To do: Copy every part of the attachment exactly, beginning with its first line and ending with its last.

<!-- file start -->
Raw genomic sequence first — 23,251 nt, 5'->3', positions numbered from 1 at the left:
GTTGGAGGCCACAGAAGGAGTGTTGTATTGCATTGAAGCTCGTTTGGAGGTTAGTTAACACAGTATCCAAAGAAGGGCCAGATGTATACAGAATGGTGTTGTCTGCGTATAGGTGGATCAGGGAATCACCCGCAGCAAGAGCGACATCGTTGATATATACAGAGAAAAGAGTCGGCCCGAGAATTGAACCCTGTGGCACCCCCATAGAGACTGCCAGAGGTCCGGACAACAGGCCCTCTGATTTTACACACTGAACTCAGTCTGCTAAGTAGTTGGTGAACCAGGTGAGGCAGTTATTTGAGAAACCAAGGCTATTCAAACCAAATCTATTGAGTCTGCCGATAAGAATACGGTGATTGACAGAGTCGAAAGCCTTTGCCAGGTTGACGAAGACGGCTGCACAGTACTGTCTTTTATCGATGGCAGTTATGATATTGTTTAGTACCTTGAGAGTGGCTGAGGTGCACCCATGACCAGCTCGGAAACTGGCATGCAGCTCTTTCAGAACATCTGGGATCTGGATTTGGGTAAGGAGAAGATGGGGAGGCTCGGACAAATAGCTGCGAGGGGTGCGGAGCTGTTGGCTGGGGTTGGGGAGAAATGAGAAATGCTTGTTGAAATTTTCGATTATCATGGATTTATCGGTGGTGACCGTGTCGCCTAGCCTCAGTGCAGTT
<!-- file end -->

Raw genomic sequence first — 23,251 nt, 5'->3', positions numbered from 1 at the left:
GTTGGAGGCCACAGAAGGAGTGTTGTATTGCATTGAAGCTCGTTTGGAGGTTAGTTAACACAGTATCCAAAGAAGGGCCAGATGTATACAGAATGGTGTTGTCTGCGTATAGGTGGATCAGGGAATCACCCGCAGCAAGAGCGACATCGTTGATATATACAGAGAAAAGAGTCGGCCCGAGAATTGAACCCTGTGGCACCCCCATAGAGACTGCCAGAGGTCCGGACAACAGGCCCTCTGATTTTACACACTGAACTCAGTCTGCTAAGTAGTTGGTGAACCAGGTGAGGCAGTTATTTGAGAAACCAAGGCTATTCAAACCAAATCTATTGAGTCTGCCGATAAGAATACGGTGATTGACAGAGTCGAAAGCCTTTGCCAGGTTGACGAAGACGGCTGCACAGTACTGTCTTTTATCGATGGCAGTTATGATATTGTTTAGTACCTTGAGAGTGGCTGAGGTGCACCCATGACCAGCTCGGAAACTGGCATGCAGCTCTTTCAGAACATCTGGGATCTGGATTTGGGTAAGGAGAAGATGGGGAGGCTCGGACAAATAGCTGCGAGGGGTGCGGAGCTGTTGGCTGGGGTTGGGGAGAAATGAGAAATGCTTGTTGAAATTTTCGATTATCATGGATTTATCGGTGGTGACCGTGTCGCCTAGCCTCAGTGCAGTT